I originally wanted to pursue a career in psychology because I was very interested in learning about human behavior. I wanted to discover what drove decision-making and how to influence behavior change. At the same time, I was also looking for an outlet for my creative energy. In high school, I painted, threw pottery, sketched and sculpted whenever I had the opportunity. I was constantly seeking out art classes and opportunities to create something.
After really exploring the different opportunities and schools within the University of Miami, I was drawn to the School of Communications after seeing a few of the traveling art exhibits that came through. One of them was by Paul Nicklen, a National Geographic photographer, who was just starting to gain notoriety for his work in the arctic.
Have you always been passionate about the environment?
Yes, I have always been passionate about the environment and the natural world. When I was a little girl, I would read National Geographic, Nature, Ranger Rick, Highlights—anything I could get my hands on! I even read actual textbooks about animals, to the point where I became a walking encyclopedia for scientific names and facts. I spent most of my time outdoors, going on hikes with my dad and looking under rocks in the backyard with my siblings.
When did you recognize the importance of effective communication around environmental and science topics?
I worked for many years in the advertising business, managing clients from huge brands like FedEx and Jack Daniel’s. I’ve always loved working and I’ve really enjoyed every job that I’ve ever had, but I started to notice that something was missing. I wasn’t fulfilling a critical passion of mine—doing good. This culminated when I was chosen to attend the One Young World summit in Dublin, Ireland in 2014. Being surrounded by young people who were passionately pursuing these amazing, world-changing projects, made me ask the question, “If not me, who?” That was a turning point—from there, I started to actively look for opportunities to use my talents for good.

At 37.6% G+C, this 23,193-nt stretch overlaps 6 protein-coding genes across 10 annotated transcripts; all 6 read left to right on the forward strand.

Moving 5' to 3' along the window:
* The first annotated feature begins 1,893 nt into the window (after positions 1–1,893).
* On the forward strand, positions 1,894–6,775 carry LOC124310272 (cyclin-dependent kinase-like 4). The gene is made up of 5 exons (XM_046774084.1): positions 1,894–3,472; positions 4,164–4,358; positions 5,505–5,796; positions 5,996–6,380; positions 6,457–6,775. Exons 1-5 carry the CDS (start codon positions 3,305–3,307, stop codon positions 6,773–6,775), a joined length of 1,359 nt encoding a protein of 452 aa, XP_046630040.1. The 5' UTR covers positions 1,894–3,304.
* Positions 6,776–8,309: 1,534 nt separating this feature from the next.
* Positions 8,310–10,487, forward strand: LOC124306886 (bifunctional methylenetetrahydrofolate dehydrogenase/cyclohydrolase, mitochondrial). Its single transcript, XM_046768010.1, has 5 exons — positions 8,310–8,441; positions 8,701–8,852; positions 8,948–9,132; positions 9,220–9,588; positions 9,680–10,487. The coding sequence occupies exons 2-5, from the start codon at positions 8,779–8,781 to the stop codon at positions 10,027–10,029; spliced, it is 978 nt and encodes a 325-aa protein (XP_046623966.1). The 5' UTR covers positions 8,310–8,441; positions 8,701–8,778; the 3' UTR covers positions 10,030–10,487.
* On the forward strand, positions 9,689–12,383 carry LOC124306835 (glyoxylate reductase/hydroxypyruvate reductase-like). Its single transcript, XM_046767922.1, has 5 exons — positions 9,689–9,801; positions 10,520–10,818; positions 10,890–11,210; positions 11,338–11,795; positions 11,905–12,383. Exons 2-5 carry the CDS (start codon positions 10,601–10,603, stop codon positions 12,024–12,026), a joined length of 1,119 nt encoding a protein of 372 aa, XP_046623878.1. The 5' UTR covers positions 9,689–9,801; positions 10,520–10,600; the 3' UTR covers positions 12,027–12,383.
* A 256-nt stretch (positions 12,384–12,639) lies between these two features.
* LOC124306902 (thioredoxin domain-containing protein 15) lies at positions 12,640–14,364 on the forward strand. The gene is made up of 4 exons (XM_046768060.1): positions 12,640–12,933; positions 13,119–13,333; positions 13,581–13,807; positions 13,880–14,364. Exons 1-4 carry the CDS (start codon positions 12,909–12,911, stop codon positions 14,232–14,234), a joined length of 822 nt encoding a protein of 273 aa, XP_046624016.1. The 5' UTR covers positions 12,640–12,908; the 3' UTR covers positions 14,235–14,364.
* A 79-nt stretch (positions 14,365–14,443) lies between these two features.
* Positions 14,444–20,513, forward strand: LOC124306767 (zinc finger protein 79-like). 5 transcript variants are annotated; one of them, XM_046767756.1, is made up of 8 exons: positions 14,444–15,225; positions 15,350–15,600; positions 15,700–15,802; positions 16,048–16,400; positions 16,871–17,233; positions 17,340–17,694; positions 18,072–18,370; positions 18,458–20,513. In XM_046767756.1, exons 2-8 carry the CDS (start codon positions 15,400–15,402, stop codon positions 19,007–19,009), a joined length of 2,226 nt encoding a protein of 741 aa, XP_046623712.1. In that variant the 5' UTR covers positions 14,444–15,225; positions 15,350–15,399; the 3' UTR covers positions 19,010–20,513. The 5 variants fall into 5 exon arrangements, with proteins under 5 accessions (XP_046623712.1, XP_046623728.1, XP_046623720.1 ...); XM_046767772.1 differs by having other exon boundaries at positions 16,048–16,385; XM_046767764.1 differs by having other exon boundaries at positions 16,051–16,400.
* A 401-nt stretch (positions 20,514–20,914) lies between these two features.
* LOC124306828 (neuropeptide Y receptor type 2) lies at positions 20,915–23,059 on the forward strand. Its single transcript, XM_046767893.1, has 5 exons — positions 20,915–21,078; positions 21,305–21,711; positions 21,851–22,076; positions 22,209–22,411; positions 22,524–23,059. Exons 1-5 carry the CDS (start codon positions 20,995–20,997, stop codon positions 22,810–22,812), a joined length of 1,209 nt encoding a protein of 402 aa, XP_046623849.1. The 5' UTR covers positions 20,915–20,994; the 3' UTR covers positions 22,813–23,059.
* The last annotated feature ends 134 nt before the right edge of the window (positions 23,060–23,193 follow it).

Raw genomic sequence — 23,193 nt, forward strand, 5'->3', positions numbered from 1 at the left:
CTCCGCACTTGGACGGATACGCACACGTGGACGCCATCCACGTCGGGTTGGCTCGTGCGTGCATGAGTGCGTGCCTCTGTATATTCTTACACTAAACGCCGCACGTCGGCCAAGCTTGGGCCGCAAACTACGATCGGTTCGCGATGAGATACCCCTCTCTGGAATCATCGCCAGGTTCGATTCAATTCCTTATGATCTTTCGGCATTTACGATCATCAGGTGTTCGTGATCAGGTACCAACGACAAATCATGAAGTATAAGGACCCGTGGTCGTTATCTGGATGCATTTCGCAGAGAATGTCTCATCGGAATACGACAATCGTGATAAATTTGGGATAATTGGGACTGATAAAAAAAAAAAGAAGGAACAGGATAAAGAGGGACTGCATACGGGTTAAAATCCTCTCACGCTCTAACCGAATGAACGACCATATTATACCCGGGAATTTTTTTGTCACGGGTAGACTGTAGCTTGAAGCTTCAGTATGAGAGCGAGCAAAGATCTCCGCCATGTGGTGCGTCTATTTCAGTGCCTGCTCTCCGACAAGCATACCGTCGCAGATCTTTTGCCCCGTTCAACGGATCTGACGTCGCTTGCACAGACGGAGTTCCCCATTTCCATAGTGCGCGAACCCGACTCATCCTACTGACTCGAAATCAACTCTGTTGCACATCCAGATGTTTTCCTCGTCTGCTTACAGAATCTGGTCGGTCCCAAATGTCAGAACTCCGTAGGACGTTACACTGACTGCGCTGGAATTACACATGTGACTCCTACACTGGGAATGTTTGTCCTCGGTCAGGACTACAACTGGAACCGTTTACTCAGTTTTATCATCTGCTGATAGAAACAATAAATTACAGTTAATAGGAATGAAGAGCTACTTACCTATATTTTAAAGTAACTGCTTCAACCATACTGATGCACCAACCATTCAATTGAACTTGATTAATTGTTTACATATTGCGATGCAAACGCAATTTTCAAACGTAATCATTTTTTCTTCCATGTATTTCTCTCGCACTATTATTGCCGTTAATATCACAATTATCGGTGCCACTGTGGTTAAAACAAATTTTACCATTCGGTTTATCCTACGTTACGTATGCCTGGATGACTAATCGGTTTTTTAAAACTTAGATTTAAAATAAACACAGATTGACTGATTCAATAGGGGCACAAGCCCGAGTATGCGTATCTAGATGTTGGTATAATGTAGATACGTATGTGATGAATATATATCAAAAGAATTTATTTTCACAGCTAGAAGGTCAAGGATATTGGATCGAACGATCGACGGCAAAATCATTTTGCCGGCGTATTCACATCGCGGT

How did Steve’s work bring you both to Palau?
Steve had applied for the job in Palau but never expected to actually hear back. When he did, we were both shocked! The opportunity was too interesting to turn down. We knew that regardless of how long we stayed in Palau, it would be a life-changing experience.
When did you first realize that your experience and skills could bring about incredible local and global change?
We formed the Palau Legacy Project within one month of arriving in Palau. The timing was incredibly fortuitous. My three colleagues and I all had skill sets that were very unique to Palau, and the fact that we were all there at the same time was incredible luck! Because of my time at One Young World, I knew that my experience and skill-set could be put to good use.
Why is it important to share visuals of places/creatures/environments that we love and need to protect?
Visuals and storytelling have incredible power to inspire people and transport them. Seeing truly is believing. Capturing a powerful image that illustrates a problem or that highlights a unique aspect of life on our planet can elicit a response that written text cannot. We live in a very visual world, particularly when it comes to social media. It’s essential that we are able to captivate our audiences first in order for them to take the next step of changing behavior or getting involved.